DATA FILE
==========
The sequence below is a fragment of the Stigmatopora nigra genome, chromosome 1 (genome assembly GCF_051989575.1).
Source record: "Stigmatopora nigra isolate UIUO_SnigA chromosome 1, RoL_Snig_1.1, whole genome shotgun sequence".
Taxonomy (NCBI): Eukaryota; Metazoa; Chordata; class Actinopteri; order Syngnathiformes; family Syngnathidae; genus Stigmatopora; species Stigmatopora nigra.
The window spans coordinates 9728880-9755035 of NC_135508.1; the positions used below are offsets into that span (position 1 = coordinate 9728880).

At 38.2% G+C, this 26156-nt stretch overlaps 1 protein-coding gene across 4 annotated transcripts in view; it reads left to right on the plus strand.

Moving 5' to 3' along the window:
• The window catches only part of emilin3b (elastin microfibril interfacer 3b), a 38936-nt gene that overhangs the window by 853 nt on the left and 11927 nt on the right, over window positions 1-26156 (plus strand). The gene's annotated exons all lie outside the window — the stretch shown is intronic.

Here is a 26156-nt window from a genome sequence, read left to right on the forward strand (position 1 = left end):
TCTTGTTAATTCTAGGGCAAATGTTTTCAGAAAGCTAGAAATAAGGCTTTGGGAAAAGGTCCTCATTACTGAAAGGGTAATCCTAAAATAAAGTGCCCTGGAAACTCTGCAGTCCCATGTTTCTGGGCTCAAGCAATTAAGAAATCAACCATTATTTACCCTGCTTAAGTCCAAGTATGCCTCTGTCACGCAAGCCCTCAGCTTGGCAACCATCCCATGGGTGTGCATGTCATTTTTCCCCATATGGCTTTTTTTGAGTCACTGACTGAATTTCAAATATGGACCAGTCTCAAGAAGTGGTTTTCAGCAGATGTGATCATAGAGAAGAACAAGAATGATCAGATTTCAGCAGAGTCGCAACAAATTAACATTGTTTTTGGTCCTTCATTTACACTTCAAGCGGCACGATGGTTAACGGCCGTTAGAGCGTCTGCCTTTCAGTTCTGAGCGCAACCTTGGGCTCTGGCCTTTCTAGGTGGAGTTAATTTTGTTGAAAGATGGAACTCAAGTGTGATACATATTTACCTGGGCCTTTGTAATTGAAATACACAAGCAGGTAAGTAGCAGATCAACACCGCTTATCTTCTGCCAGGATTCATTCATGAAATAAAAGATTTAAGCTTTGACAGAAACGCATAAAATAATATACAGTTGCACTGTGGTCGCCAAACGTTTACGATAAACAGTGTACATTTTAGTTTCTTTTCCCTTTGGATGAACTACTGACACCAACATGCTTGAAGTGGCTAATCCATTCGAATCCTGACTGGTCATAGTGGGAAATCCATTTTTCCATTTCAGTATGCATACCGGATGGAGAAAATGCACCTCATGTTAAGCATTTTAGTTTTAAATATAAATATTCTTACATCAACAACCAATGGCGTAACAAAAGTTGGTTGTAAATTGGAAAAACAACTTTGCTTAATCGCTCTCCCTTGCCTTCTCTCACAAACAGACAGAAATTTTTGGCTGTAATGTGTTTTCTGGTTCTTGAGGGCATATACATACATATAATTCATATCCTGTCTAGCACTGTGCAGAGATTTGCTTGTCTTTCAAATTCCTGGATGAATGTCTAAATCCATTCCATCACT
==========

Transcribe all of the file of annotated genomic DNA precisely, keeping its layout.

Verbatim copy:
The sequence below is a fragment of the Stigmatopora nigra genome, chromosome 1 (genome assembly GCF_051989575.1).
Source record: "Stigmatopora nigra isolate UIUO_SnigA chromosome 1, RoL_Snig_1.1, whole genome shotgun sequence".
Taxonomy (NCBI): Eukaryota; Metazoa; Chordata; class Actinopteri; order Syngnathiformes; family Syngnathidae; genus Stigmatopora; species Stigmatopora nigra.
The window spans coordinates 9728880-9755035 of NC_135508.1; the positions used below are offsets into that span (position 1 = coordinate 9728880).

At 38.2% G+C, this 26156-nt stretch overlaps 1 protein-coding gene across 4 annotated transcripts in view; it reads left to right on the plus strand.

Moving 5' to 3' along the window:
• The window catches only part of emilin3b (elastin microfibril interfacer 3b), a 38936-nt gene that overhangs the window by 853 nt on the left and 11927 nt on the right, over window positions 1-26156 (plus strand). The gene's annotated exons all lie outside the window — the stretch shown is intronic.

Here is a 26156-nt window from a genome sequence, read left to right on the forward strand (position 1 = left end):
TCTTGTTAATTCTAGGGCAAATGTTTTCAGAAAGCTAGAAATAAGGCTTTGGGAAAAGGTCCTCATTACTGAAAGGGTAATCCTAAAATAAAGTGCCCTGGAAACTCTGCAGTCCCATGTTTCTGGGCTCAAGCAATTAAGAAATCAACCATTATTTACCCTGCTTAAGTCCAAGTATGCCTCTGTCACGCAAGCCCTCAGCTTGGCAACCATCCCATGGGTGTGCATGTCATTTTTCCCCATATGGCTTTTTTTGAGTCACTGACTGAATTTCAAATATGGACCAGTCTCAAGAAGTGGTTTTCAGCAGATGTGATCATAGAGAAGAACAAGAATGATCAGATTTCAGCAGAGTCGCAACAAATTAACATTGTTTTTGGTCCTTCATTTACACTTCAAGCGGCACGATGGTTAACGGCCGTTAGAGCGTCTGCCTTTCAGTTCTGAGCGCAACCTTGGGCTCTGGCCTTTCTAGGTGGAGTTAATTTTGTTGAAAGATGGAACTCAAGTGTGATACATATTTACCTGGGCCTTTGTAATTGAAATACACAAGCAGGTAAGTAGCAGATCAACACCGCTTATCTTCTGCCAGGATTCATTCATGAAATAAAAGATTTAAGCTTTGACAGAAACGCATAAAATAATATACAGTTGCACTGTGGTCGCCAAACGTTTACGATAAACAGTGTACATTTTAGTTTCTTTTCCCTTTGGATGAACTACTGACACCAACATGCTTGAAGTGGCTAATCCATTCGAATCCTGACTGGTCATAGTGGGAAATCCATTTTTCCATTTCAGTATGCATACCGGATGGAGAAAATGCACCTCATGTTAAGCATTTTAGTTTTAAATATAAATATTCTTACATCAACAACCAATGGCGTAACAAAAGTTGGTTGTAAATTGGAAAAACAACTTTGCTTAATCGCTCTCCCTTGCCTTCTCTCACAAACAGACAGAAATTTTTGGCTGTAATGTGTTTTCTGGTTCTTGAGGGCATATACATACATATAATTCATATCCTGTCTAGCACTGTGCAGAGATTTGCTTGTCTTTCAAATTCCTGGATGAATGTCTAAATCCATTCCATCACT